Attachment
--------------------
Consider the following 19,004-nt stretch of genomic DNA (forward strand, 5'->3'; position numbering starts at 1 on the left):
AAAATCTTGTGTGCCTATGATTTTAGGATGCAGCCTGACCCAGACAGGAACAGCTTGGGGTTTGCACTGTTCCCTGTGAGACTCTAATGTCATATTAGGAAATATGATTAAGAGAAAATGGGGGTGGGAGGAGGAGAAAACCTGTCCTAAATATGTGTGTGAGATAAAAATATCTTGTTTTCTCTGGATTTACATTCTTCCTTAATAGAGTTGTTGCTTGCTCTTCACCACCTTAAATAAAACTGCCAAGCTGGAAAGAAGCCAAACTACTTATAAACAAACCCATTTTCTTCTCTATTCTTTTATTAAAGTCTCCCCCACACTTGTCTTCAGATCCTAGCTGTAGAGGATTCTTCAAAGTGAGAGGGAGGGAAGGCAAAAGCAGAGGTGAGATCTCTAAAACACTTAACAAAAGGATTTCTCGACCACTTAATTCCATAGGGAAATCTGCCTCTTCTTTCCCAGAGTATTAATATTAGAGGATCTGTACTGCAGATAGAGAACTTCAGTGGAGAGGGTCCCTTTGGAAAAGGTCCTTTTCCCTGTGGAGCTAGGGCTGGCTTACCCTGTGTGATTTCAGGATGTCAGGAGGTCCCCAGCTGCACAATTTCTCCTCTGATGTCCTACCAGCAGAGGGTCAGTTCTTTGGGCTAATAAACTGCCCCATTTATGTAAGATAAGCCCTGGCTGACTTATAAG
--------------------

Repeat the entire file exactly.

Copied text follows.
Consider the following 19,004-nt stretch of genomic DNA (forward strand, 5'->3'; position numbering starts at 1 on the left):
AAAATCTTGTGTGCCTATGATTTTAGGATGCAGCCTGACCCAGACAGGAACAGCTTGGGGTTTGCACTGTTCCCTGTGAGACTCTAATGTCATATTAGGAAATATGATTAAGAGAAAATGGGGGTGGGAGGAGGAGAAAACCTGTCCTAAATATGTGTGTGAGATAAAAATATCTTGTTTTCTCTGGATTTACATTCTTCCTTAATAGAGTTGTTGCTTGCTCTTCACCACCTTAAATAAAACTGCCAAGCTGGAAAGAAGCCAAACTACTTATAAACAAACCCATTTTCTTCTCTATTCTTTTATTAAAGTCTCCCCCACACTTGTCTTCAGATCCTAGCTGTAGAGGATTCTTCAAAGTGAGAGGGAGGGAAGGCAAAAGCAGAGGTGAGATCTCTAAAACACTTAACAAAAGGATTTCTCGACCACTTAATTCCATAGGGAAATCTGCCTCTTCTTTCCCAGAGTATTAATATTAGAGGATCTGTACTGCAGATAGAGAACTTCAGTGGAGAGGGTCCCTTTGGAAAAGGTCCTTTTCCCTGTGGAGCTAGGGCTGGCTTACCCTGTGTGATTTCAGGATGTCAGGAGGTCCCCAGCTGCACAATTTCTCCTCTGATGTCCTACCAGCAGAGGGTCAGTTCTTTGGGCTAATAAACTGCCCCATTTATGTAAGATAAGCCCTGGCTGACTTATAAG